Medical Dictionary of Bone Cancer

C A N C E R  I N F O R M A T I O N

Lung Cancer Chemotherapy

Lung cancer chemotherapy involves using anti cancer drugs that work to destroy the cancer cells in the lungs. By destroying the cancer cells it disrupts their growth. There are many types of lung cancer chemotherapy drugs that are available. Some of them are docetaxel, gemcitabine, carboplatin vinorelbine, paclitaxel and cisplatin. These lung cancer chemotherapy drugs can be used alone or in combination with each other.

Lung cancer chemotherapy drugs are given intravenously (by injection) or orally through a tablet. A session of lung cancer chemotherapy can last a few days with a few weeks of rest in between the sessions. How many lung cancer chemotherapy sessions you will have will depend upon the type of lung cancer you have and it if is responding to the chemotherapy medication.

Most anyone who knows anything about chemotherapy understands that it can produce very unpleasant side effects. Yet, there are some individuals who have few side effects and those that do occur can often be controlled with another prescription medication.

One of the most common side affects of lung cancer chemotherapy is that is lowers a person’s resistance to infection. Chemotherapy can affect the white blood cell production in the bones which can make a person at risk for acquring an infection. This lowered resistance to infection can arise as early as one week after treatment and it can continue up to two weeks after a chemotherapy treatment.

The break that is given in between chemotherapy sessions is to allow your white blood cells to increase before another lung cancer chemotherapy session is started. You will generally have a blood test before a chemotherapy treatment to ensure that your cells have recovered before you start another treatment. If your cells have not rebounded the next treatment may be delayed.

Other common side effects of lung cancer chemotherapy includes brusing or bleeding, anemia, feeling ill, mouth soreness, hair loss and tiredness. Brusing and bleeding can result from chemotherapy because it can reduce the production of platelets which clot the blood. You should notify your doctor if you have any brusing or bleeding.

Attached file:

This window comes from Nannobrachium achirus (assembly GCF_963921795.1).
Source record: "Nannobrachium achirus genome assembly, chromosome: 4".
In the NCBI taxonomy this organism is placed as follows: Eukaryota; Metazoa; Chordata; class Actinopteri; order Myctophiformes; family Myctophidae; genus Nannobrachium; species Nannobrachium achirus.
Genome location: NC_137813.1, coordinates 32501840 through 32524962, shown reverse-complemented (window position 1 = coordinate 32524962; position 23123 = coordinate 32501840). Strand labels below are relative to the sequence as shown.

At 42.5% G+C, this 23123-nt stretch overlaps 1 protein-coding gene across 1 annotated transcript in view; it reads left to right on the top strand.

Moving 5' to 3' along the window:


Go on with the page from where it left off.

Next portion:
Anemia is often a common side effect of lung cancer chemotherapy. It can me you feel like you are breathless and tired. Feeling ill is also a common occurrence in lung cancer chemotherapy treatments. The drugs that are used can can nausea and vomiting. If you experience nausea and vomiting you will probably be given medication to prevent and reduce the symptoms.

Mouth soreness and the development of mouth ulcers is also a problem for some cancer patients who are undergoing chemotherapy. It is important that you keep your moth clean at all time. Hair loss is common during lung cancer chemotherapy.

Not all chemotherapy drugs will cause hair loss. You should talk with your doctor and ask if you should expect hair loss. If so, you can be put in contact with someone who can supply you a free wig. If you do not want to wear a wige you can wear a hat or scarf. You will regrow your hair back in the months following lung cancer chemotherapy.

Bone Cancer Bowel Cancer
Brain Tumours Breast Cancer
Breast Cancer 2 Breast Cancer Awareness
Breast Cancer Causes Breast Cancer Foundation
Breast Cancer Information Breast Cancer Month
Breast Cancer Research Breast Cancer Surgery
Breast Cancer Symptoms Breast Cancer Treatments
Cancer of the Mouth Cancer Prevention
Cervical Cancer Cervical Cancer 2
Esophagus Cancer Head and Neck Cancer
Hodgkin’s Disease Kidney and Bladder Cancer
Laryngeal Cancer Leukemia in Adults
Leukemia in Childhood Lung Cancer
Lung Cancer 2 Lung Cancer Chemotherapy
Lung Cancer Statistics Lymph Nodes Cancer
Non Small Cell Cancer Cancer Ovarian Cancer
Ovarian Cancer 2 Ovarian Cancer Symptoms
Prostate Cancer Prostate Cancer 2
Prostate Cancer Radiation Prostate Cancer Surgery
Skin Cancer Skin Cancer 2
Skin Cancer Melanoma Small Cell Lung Cancer
Stage 4 Cancer Stomach Cancer
Symptoms of Lung Cancer Treatment for Cancer
Treatment for Lung Cancer Uterine Cancer

Did Heath Ledger Die of an Overdose?

Another IRG Site ©Copyright 1997 Immediate Assistants Pty Ltd.